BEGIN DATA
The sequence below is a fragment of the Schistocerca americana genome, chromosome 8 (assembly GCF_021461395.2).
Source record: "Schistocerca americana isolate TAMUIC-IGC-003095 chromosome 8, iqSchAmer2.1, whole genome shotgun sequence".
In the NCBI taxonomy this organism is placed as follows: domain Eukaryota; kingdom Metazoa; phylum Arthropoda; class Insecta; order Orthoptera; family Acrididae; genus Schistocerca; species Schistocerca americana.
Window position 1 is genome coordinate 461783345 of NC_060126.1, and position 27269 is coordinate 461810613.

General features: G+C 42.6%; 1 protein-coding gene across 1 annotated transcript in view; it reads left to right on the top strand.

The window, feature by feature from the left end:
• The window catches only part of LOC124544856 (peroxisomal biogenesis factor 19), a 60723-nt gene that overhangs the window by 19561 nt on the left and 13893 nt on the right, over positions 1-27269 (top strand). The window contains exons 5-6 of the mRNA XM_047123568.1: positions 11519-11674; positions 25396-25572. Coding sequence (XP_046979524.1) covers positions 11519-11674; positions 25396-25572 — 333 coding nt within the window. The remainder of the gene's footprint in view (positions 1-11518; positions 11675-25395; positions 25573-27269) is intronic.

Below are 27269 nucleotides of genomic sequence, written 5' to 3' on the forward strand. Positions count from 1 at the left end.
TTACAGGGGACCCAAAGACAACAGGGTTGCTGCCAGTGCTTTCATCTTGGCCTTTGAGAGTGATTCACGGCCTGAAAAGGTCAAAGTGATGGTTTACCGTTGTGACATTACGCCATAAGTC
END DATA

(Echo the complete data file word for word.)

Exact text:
The sequence below is a fragment of the Schistocerca americana genome, chromosome 8 (assembly GCF_021461395.2).
Source record: "Schistocerca americana isolate TAMUIC-IGC-003095 chromosome 8, iqSchAmer2.1, whole genome shotgun sequence".
In the NCBI taxonomy this organism is placed as follows: domain Eukaryota; kingdom Metazoa; phylum Arthropoda; class Insecta; order Orthoptera; family Acrididae; genus Schistocerca; species Schistocerca americana.
Window position 1 is genome coordinate 461783345 of NC_060126.1, and position 27269 is coordinate 461810613.

General features: G+C 42.6%; 1 protein-coding gene across 1 annotated transcript in view; it reads left to right on the top strand.

The window, feature by feature from the left end:
• The window catches only part of LOC124544856 (peroxisomal biogenesis factor 19), a 60723-nt gene that overhangs the window by 19561 nt on the left and 13893 nt on the right, over positions 1-27269 (top strand). The window contains exons 5-6 of the mRNA XM_047123568.1: positions 11519-11674; positions 25396-25572. Coding sequence (XP_046979524.1) covers positions 11519-11674; positions 25396-25572 — 333 coding nt within the window. The remainder of the gene's footprint in view (positions 1-11518; positions 11675-25395; positions 25573-27269) is intronic.

Below are 27269 nucleotides of genomic sequence, written 5' to 3' on the forward strand. Positions count from 1 at the left end.
TTACAGGGGACCCAAAGACAACAGGGTTGCTGCCAGTGCTTTCATCTTGGCCTTTGAGAGTGATTCACGGCCTGAAAAGGTCAAAGTGATGGTTTACCGTTGTGACATTACGCCATAAGTC